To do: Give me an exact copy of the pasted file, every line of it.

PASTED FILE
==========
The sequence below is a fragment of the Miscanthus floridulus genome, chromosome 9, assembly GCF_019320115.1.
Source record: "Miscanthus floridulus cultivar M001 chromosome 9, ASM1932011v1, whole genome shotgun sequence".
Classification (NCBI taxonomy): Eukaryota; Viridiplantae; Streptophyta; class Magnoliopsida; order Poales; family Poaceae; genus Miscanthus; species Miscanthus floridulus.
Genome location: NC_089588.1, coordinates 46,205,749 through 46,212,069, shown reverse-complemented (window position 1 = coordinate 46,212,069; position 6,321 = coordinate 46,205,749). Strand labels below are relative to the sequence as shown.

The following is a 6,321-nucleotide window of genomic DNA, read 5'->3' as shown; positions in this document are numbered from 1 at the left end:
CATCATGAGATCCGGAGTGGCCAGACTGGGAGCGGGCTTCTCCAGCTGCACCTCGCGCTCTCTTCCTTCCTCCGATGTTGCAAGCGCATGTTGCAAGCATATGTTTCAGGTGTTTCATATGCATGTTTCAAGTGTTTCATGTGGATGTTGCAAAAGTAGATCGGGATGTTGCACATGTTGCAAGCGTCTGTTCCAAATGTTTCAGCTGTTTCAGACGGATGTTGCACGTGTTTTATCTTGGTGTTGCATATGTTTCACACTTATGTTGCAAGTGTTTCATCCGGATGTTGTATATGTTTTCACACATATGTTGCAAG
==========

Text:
The sequence below is a fragment of the Miscanthus floridulus genome, chromosome 9, assembly GCF_019320115.1.
Source record: "Miscanthus floridulus cultivar M001 chromosome 9, ASM1932011v1, whole genome shotgun sequence".
Classification (NCBI taxonomy): Eukaryota; Viridiplantae; Streptophyta; class Magnoliopsida; order Poales; family Poaceae; genus Miscanthus; species Miscanthus floridulus.
Genome location: NC_089588.1, coordinates 46,205,749 through 46,212,069, shown reverse-complemented (window position 1 = coordinate 46,212,069; position 6,321 = coordinate 46,205,749). Strand labels below are relative to the sequence as shown.

The following is a 6,321-nucleotide window of genomic DNA, read 5'->3' as shown; positions in this document are numbered from 1 at the left end:
CATCATGAGATCCGGAGTGGCCAGACTGGGAGCGGGCTTCTCCAGCTGCACCTCGCGCTCTCTTCCTTCCTCCGATGTTGCAAGCGCATGTTGCAAGCATATGTTTCAGGTGTTTCATATGCATGTTTCAAGTGTTTCATGTGGATGTTGCAAAAGTAGATCGGGATGTTGCACATGTTGCAAGCGTCTGTTCCAAATGTTTCAGCTGTTTCAGACGGATGTTGCACGTGTTTTATCTTGGTGTTGCATATGTTTCACACTTATGTTGCAAGTGTTTCATCCGGATGTTGTATATGTTTTCACACATATGTTGCAAG